The importance of the technique is reflected in the inconsistent results of published controlled trials. Unfortunately, the authors of many studies did not provide details of their protocol. Ultimately, Krueger said this lack of clarity among available protocols has created a serious hurdle in determining which steps are important and how to move the field forward.
Keaney agreed. Due to the frequent lack of detail on how PRP was treated in available studies, the effort to draw conclusions about experiences in different centers is like “comparing apples to oranges”.
“What is the ideal dose and concentrate? We don’t know,” Keaney said.
The first centrifuge device to receive regulatory approval was developed for orthopedic indications over 20 years ago. There are now at least 20 centrifuge devices with FDA 510K clearance to separate blood components to produce PRP. The 510K designation means they are “substantially equivalent” to an already approved device, but Krueger cautioned that their use in preparing PRP for the treatment of hair loss remains off-label.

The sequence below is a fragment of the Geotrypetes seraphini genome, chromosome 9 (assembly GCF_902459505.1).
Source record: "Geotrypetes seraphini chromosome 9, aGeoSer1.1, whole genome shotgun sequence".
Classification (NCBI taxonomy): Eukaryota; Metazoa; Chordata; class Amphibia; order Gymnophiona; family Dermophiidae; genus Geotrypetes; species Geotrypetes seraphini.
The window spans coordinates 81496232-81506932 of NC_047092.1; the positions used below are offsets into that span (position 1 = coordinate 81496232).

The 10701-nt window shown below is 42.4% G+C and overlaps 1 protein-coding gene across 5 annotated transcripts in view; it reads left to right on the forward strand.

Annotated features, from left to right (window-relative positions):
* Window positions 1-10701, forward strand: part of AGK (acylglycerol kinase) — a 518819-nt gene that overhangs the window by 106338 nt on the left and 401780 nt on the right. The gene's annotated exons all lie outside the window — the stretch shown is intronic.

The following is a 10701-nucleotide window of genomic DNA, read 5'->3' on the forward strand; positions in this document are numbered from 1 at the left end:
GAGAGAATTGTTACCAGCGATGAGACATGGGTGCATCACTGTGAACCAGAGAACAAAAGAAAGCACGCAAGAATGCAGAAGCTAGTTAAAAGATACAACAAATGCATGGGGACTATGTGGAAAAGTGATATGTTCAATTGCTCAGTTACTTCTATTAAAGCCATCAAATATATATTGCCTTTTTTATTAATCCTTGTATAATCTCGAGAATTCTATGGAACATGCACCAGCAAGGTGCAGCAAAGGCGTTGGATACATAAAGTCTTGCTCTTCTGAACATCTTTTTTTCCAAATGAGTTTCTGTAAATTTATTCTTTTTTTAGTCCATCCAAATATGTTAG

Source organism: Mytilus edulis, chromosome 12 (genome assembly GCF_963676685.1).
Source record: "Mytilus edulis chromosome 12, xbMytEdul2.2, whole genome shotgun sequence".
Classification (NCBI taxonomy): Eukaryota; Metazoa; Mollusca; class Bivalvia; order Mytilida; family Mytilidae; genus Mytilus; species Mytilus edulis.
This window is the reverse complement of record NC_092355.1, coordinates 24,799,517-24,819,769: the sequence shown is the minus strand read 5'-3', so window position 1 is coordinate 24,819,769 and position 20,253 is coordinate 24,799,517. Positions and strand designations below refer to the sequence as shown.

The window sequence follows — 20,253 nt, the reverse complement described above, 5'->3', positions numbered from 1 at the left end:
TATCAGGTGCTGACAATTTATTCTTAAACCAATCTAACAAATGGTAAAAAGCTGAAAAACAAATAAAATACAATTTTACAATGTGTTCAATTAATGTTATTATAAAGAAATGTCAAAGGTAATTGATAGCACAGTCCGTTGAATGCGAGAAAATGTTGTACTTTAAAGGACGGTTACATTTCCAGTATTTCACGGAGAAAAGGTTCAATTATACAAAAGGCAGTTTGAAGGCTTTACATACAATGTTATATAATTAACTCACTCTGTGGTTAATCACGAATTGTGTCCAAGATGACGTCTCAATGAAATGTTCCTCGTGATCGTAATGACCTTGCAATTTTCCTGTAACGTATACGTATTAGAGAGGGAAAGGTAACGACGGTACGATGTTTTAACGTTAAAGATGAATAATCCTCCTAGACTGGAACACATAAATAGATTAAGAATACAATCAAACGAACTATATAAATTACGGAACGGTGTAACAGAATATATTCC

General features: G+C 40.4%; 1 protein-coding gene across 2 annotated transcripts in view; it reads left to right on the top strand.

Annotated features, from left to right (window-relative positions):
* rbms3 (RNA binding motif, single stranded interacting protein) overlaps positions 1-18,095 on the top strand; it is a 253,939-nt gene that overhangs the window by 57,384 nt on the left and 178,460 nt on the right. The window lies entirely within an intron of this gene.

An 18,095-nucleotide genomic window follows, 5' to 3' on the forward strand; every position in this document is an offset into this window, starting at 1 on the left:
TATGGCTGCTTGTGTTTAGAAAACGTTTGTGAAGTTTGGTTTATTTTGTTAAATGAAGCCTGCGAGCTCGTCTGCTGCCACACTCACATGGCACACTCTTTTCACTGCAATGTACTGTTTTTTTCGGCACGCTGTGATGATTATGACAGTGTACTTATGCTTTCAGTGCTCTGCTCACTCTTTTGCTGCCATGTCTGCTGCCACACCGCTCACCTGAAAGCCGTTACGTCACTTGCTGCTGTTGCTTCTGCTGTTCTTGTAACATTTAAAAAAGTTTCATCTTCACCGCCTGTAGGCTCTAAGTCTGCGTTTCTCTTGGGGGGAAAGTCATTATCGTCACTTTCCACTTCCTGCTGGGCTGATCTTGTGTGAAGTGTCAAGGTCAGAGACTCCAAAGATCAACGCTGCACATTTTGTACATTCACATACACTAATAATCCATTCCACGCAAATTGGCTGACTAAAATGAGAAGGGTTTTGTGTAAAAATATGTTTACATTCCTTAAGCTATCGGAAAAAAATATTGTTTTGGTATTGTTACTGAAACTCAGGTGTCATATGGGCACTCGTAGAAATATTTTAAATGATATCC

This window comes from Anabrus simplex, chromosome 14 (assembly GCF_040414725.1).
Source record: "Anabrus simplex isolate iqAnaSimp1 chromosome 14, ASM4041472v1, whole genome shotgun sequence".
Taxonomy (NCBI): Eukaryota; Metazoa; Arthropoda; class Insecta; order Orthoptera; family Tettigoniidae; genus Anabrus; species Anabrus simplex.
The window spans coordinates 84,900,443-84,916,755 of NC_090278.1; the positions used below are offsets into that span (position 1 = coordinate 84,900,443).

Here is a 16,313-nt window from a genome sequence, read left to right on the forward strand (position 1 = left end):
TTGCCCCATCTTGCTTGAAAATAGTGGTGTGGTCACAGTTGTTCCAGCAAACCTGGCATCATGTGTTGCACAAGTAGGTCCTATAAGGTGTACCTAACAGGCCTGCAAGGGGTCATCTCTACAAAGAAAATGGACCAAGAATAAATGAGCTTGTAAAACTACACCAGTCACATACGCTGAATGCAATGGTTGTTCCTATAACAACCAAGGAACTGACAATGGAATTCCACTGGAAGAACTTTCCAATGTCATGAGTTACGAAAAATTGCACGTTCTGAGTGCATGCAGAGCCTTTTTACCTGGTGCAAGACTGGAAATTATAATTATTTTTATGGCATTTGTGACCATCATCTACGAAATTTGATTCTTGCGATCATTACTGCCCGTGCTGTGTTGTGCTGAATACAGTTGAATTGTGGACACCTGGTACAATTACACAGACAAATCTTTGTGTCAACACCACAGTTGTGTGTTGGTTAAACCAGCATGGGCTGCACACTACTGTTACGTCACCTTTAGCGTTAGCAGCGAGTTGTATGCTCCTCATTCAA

Inferior devices are marketed
In the ever-expanding world of PRP, there is also a growing range of PRP kits. Some of these kits have been cleared by the US Food and Drug Administration (FDA), but some have not. Krueger warned that commercially available collection tubes are inferior imitations of more established products. He specifically warned against do-it-yourself PRP kits, which are likely less effective at isolating platelets and can also be contaminated with pyogens that cause infection.
“Please use an FDA cleared kit,” he said, warning that the risk of not doing so is not only associated with lack of efficacy, but also with a significant risk of adverse events. serious.
Among centrifuge devices, Krueger and Keaney generally recommend single-spin devices over double-spin devices, especially in centers with a limited volume of PRP-based hair loss procedures. These are generally simpler.